A comparison was obviously within reach: According to its own statements, VW had negotiated a comparison of 830 million euros for hundreds of thousands of customers. The deal failed because of consumer protection.
Negotiations for a settlement for hundreds of thousands of VW diesel customers have failed. Previously, the group had agreed with the Federal Consumer Association (vzbv) on payments for hundreds of thousands of VW customers totaling 830 million euros.
This solution failed because the lawyers of the consumer advocates insisted until the end of a lump sum payment of 50 million euros for the settlement, said Volkswagen.
The vzbv represents diesel drivers in the proceedings for the model declaratory action, who demand compensation for their vehicles with excessive emissions. The association initially did not comment, but announced a press statement for the early afternoon.
“Claim without concrete evidence of performance”
The car company announced that there was no sufficiently concrete evidence of what the lawyers’ services should be billed with the requested amount. However, a payment without a sufficiently concrete proof of performance or without a legal reason is impossible for Volkswagen. The VW board now wants to advise on the next steps.
In early January, VW and consumer advocates had started negotiations to reach an out-of-court agreement. Both sides called “the common goal of a pragmatic solution in the interests of the customers”. VW had been skeptical about this for a long time.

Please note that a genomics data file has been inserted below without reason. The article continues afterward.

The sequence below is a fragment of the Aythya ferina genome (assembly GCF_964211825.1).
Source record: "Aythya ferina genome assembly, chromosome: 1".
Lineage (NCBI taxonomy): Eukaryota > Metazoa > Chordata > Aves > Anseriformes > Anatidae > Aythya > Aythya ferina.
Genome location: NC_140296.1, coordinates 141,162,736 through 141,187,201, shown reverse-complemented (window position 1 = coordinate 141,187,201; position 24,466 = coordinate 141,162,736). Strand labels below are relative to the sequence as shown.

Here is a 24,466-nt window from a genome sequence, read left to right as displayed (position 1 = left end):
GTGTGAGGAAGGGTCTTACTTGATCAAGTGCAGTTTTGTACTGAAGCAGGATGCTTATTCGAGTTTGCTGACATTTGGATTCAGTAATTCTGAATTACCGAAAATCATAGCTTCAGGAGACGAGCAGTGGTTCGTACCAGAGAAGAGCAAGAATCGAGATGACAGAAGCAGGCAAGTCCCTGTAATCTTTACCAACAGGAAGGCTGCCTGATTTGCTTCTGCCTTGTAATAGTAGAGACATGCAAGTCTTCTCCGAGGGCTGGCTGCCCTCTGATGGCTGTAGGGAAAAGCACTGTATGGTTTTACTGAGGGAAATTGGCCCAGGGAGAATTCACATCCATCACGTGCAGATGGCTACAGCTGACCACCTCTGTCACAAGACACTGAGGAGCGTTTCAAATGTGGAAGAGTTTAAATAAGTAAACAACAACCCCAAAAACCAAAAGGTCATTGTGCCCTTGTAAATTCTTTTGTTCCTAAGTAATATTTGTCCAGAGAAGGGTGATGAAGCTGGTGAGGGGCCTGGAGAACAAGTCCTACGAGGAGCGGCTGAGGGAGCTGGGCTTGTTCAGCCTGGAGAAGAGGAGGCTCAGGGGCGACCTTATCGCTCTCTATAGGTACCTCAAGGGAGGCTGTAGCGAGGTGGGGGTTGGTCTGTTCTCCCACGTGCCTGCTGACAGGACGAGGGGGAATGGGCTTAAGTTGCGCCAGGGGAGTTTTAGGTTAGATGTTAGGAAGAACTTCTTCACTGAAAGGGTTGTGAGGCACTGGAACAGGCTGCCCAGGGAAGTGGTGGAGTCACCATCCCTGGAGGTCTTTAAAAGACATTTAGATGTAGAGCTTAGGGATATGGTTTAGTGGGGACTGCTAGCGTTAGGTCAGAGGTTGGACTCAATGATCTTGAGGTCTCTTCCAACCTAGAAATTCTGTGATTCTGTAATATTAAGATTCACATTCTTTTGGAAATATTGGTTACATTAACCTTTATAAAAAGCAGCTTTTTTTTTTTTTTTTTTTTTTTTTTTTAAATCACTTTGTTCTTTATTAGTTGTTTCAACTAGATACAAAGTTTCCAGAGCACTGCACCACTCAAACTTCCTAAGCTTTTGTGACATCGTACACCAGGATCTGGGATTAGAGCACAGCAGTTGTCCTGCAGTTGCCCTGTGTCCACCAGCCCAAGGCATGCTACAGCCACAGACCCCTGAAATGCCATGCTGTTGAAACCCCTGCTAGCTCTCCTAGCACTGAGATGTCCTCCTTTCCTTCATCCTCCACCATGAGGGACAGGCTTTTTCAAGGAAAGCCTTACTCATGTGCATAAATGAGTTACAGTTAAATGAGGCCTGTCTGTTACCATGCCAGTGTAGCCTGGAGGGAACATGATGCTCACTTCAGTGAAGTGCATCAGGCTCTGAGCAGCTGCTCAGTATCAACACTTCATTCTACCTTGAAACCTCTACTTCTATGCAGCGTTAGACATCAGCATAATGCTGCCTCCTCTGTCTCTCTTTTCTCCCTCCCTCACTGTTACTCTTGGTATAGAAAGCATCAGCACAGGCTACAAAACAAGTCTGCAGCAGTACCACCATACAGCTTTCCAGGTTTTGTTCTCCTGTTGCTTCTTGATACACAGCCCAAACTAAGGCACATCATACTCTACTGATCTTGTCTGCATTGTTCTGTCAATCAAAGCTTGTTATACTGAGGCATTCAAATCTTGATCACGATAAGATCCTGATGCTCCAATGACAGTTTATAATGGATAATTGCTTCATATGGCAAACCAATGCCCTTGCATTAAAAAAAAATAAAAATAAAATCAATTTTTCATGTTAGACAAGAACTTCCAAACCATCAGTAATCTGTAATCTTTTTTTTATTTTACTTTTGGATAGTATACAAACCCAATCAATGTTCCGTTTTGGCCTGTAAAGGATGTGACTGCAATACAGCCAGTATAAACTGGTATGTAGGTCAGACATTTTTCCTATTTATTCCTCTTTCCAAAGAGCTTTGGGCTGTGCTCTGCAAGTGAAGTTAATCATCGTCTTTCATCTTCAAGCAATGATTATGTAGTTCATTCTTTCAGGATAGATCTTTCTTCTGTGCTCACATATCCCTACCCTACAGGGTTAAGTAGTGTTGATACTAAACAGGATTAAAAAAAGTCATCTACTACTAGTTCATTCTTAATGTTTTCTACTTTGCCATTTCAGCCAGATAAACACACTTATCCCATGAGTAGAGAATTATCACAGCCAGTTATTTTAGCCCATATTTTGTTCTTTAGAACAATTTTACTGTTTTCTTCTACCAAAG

Court proceedings have been ongoing since September
VW and vzbv have been arguing with the Braunschweig Higher Regional Court since the end of September about compensation for car owners affected by the diesel scandal. Around 440,000 VW customers have joined the model declaratory action at the Braunschweig Higher Regional Court.
The consumer advocates want to be judicially determined that the car company has deliberately and immorally damaged diesel buyers and therefore has to pay damages. VW admitted in September 2015 that it had installed illegal software in millions of vehicles of its brands worldwide. This only lowered the emission of nitrogen oxides on the test bench, but not in everyday traffic.
VW denies loss of value
Volkswagen always argued that customers had not suffered any damage, since after software updates all vehicles could be used in traffic and were safe. Several reports had also confirmed that the vehicles had not suffered a loss in value due to the diesel issue.
Already at the second trial in mid-November, the OLG suggested that the parties to the dispute should be compared – Volkswagen agreed to this in early January.